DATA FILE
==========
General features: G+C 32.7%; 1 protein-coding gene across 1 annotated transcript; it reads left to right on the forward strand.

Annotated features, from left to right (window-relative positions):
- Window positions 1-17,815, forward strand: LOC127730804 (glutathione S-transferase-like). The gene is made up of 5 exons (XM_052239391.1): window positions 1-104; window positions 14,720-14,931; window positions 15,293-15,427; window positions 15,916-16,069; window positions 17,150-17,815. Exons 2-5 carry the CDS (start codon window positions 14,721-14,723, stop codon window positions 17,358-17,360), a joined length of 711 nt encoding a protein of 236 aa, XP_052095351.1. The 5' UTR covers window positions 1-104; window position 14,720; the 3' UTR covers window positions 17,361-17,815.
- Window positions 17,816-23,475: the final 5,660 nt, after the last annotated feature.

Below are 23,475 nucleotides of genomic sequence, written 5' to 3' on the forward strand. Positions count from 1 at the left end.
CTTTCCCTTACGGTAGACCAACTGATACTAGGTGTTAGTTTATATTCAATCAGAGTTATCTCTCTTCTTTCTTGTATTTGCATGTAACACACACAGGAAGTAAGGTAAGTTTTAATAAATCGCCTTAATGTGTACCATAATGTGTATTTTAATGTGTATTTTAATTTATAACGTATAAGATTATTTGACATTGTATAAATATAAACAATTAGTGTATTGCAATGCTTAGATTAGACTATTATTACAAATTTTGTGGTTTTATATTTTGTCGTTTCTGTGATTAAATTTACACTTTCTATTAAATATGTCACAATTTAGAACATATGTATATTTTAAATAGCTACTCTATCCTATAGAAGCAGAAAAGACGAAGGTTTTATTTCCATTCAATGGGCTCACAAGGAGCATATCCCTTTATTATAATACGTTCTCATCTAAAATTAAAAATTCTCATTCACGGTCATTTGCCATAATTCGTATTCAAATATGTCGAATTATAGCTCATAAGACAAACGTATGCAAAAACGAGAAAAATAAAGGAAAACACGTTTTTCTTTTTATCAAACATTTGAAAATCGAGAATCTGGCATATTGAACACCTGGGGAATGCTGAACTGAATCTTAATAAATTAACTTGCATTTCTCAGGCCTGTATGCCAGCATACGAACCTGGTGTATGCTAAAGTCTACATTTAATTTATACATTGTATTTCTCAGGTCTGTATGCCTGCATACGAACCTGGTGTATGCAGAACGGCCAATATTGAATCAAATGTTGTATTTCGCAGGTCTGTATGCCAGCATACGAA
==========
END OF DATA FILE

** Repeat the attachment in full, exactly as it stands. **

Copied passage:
General features: G+C 32.7%; 1 protein-coding gene across 1 annotated transcript; it reads left to right on the forward strand.

Annotated features, from left to right (window-relative positions):
- Window positions 1-17,815, forward strand: LOC127730804 (glutathione S-transferase-like). The gene is made up of 5 exons (XM_052239391.1): window positions 1-104; window positions 14,720-14,931; window positions 15,293-15,427; window positions 15,916-16,069; window positions 17,150-17,815. Exons 2-5 carry the CDS (start codon window positions 14,721-14,723, stop codon window positions 17,358-17,360), a joined length of 711 nt encoding a protein of 236 aa, XP_052095351.1. The 5' UTR covers window positions 1-104; window position 14,720; the 3' UTR covers window positions 17,361-17,815.
- Window positions 17,816-23,475: the final 5,660 nt, after the last annotated feature.

Below are 23,475 nucleotides of genomic sequence, written 5' to 3' on the forward strand. Positions count from 1 at the left end.
CTTTCCCTTACGGTAGACCAACTGATACTAGGTGTTAGTTTATATTCAATCAGAGTTATCTCTCTTCTTTCTTGTATTTGCATGTAACACACACAGGAAGTAAGGTAAGTTTTAATAAATCGCCTTAATGTGTACCATAATGTGTATTTTAATGTGTATTTTAATTTATAACGTATAAGATTATTTGACATTGTATAAATATAAACAATTAGTGTATTGCAATGCTTAGATTAGACTATTATTACAAATTTTGTGGTTTTATATTTTGTCGTTTCTGTGATTAAATTTACACTTTCTATTAAATATGTCACAATTTAGAACATATGTATATTTTAAATAGCTACTCTATCCTATAGAAGCAGAAAAGACGAAGGTTTTATTTCCATTCAATGGGCTCACAAGGAGCATATCCCTTTATTATAATACGTTCTCATCTAAAATTAAAAATTCTCATTCACGGTCATTTGCCATAATTCGTATTCAAATATGTCGAATTATAGCTCATAAGACAAACGTATGCAAAAACGAGAAAAATAAAGGAAAACACGTTTTTCTTTTTATCAAACATTTGAAAATCGAGAATCTGGCATATTGAACACCTGGGGAATGCTGAACTGAATCTTAATAAATTAACTTGCATTTCTCAGGCCTGTATGCCAGCATACGAACCTGGTGTATGCTAAAGTCTACATTTAATTTATACATTGTATTTCTCAGGTCTGTATGCCTGCATACGAACCTGGTGTATGCAGAACGGCCAATATTGAATCAAATGTTGTATTTCGCAGGTCTGTATGCCAGCATACGAA